A “fundamental theorem” is a statement that creates the associated domain of knowledge.
In sustainment, the fundamental theorem is: “An effective sustainment organization will always find ways to affordably detect threats to the system in time to correct them before the mission is impacted.”
As with all fundamental theorems, the words above have precise meanings. This section explores these meanings. We start with definitions of the words and then explore the implications of the statement.
All machines, subsystems, people, factories, repair depots, processes, documents, & etc. required to ensure the system can perform its mission. For instance, an SR-71 spy plane requires KC-135Q tankers, JP-7 fuel, crew chiefs, and a large host of other people, machines, and technical orders for it to fly.
Reason for the system. E.g. The B-2 Weapon System, a manned bomber, was created to precisely bomb sufficient numbers of enemy targets despite weather or enemy resistance.
Everything required to ensure the system’s readiness factors stay above the required limits.
“Threats to the system’s ability to meet its mission” are also referred to herein as “sustainment risks”. That is, if an emerging failure mode, a mission change, or routine issues such as poor depot maintenance are allowed to continue, the system will be unable to meet its mission. Threats to the mission caused by factors that sustainment organizations are supposed to deal with are called “sustainment risks” to set them apart from risks to business models, risks to profits, risks to modification programs, etc. It is breath-taking how quickly the sustainment team can misinterpret metrics and start working on low priority or non-sustainment issues or problems. To avoid this pitfall, readiness factors are created and, over time, perfected.
A readiness factor is a general category of a metric that describes a key element of a mission that sustainers must predict in order to maintain. Examples of readiness factors are availability, reliability, and accuracy. Within a readiness factor, one or more precisely defined metrics are established to compare the reliability of the system with its reliability requirements. Perhaps the requirement is for 65% of the fleet to be ready to operate within 2 hours. There might also be a requirement to have 90% of the fleet ready to operate within 24 hours. These kinds of precise definitions allow sustainers to look at actual data to estimate if these requirements are being met today, and will be met in the future.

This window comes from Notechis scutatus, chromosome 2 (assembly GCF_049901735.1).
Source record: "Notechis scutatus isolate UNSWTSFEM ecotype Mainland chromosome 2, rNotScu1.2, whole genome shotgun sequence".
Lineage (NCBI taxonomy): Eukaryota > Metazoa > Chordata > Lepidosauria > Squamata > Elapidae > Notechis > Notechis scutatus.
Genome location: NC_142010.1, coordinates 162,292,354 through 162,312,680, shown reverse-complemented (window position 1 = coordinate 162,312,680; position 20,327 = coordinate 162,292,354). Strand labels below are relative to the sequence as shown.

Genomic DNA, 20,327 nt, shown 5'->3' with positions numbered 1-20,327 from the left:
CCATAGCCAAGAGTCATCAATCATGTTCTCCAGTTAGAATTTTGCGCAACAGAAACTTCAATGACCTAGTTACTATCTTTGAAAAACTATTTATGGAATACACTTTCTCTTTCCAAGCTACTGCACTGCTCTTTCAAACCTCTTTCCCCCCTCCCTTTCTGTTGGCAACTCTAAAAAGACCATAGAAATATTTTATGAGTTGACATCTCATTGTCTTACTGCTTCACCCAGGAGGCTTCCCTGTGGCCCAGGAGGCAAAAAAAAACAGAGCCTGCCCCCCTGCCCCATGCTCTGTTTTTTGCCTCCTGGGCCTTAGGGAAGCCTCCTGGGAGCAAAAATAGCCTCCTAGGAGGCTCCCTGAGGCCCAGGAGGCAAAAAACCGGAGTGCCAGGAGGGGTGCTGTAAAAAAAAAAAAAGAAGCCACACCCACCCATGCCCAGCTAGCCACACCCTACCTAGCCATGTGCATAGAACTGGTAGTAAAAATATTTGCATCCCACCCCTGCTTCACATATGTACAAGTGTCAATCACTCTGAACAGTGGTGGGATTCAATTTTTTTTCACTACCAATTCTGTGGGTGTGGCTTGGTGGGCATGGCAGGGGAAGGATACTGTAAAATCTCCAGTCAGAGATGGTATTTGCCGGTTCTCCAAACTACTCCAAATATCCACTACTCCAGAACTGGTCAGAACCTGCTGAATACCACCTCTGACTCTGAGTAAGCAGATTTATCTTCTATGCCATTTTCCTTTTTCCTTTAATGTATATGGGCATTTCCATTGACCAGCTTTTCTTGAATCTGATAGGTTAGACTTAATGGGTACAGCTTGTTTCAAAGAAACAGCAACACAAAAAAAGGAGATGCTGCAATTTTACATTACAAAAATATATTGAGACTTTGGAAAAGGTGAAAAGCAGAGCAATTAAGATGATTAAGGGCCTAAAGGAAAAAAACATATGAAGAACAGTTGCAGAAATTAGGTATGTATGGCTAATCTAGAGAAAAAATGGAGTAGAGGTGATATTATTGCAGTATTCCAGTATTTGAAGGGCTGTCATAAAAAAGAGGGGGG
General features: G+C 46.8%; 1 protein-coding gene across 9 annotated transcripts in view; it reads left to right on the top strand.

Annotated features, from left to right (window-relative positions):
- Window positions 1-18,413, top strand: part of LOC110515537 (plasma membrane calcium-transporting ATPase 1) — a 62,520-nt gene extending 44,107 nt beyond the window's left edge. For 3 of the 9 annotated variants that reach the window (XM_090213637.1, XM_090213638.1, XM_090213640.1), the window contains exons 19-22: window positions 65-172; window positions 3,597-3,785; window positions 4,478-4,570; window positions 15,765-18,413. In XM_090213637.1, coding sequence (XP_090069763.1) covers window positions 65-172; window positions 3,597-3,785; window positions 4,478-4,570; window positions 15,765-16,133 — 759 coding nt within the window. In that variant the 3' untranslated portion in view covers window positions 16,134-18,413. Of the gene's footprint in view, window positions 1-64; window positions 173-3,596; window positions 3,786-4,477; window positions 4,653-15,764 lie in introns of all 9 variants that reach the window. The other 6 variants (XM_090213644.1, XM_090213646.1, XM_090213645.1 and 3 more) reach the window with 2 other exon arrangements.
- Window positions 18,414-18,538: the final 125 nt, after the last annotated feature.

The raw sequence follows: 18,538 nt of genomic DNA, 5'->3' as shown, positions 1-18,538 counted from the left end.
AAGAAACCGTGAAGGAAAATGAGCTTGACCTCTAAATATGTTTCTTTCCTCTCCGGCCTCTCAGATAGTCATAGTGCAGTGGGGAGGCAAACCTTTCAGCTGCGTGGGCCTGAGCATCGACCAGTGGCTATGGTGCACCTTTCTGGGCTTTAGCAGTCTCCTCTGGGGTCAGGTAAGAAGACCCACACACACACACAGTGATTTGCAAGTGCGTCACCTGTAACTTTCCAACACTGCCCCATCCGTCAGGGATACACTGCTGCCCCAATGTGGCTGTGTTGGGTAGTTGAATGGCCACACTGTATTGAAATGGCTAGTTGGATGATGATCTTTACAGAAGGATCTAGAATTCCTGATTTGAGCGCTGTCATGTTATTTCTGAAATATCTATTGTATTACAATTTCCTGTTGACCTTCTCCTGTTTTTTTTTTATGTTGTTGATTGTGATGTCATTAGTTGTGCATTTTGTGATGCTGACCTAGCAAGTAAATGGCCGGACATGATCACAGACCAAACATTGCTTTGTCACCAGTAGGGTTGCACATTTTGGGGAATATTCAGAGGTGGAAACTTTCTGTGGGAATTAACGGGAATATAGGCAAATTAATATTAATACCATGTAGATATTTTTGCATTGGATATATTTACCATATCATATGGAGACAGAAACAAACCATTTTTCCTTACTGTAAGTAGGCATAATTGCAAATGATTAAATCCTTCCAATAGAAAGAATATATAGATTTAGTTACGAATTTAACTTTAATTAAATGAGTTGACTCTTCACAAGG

Perfect readiness factors are not possible. But your organization’s road to perfection is required to ensure your toolbox of readiness factors, and their associated metrics, are capable of doing the other impossible thing — cover all aspects of the mission. Every meeting should be an opportunity to spread the readiness factors vision to the team, and use their brains to refine them.
The best general definition of metrics I have found has been from the Air War College lesson on “Quality in Daily Operations”, circa June 1995 textbook which provides “eight characteristics of a good metric”, slightly altered here to fit the sustainment management model and associated readiness factors approach. A good metric should…
- Support the evaluation of the associated readiness factors
- Show trends in readiness factors
- Simple, understandable, logical, meaningful, and repeatable
- Clearly and precisely defined
- Economical to collect
To repeat, the fundamental theorem of sustainment states: “An effective sustainment organization will always find ways to affordably detect threats to the system in time to correct them before the mission is impacted.”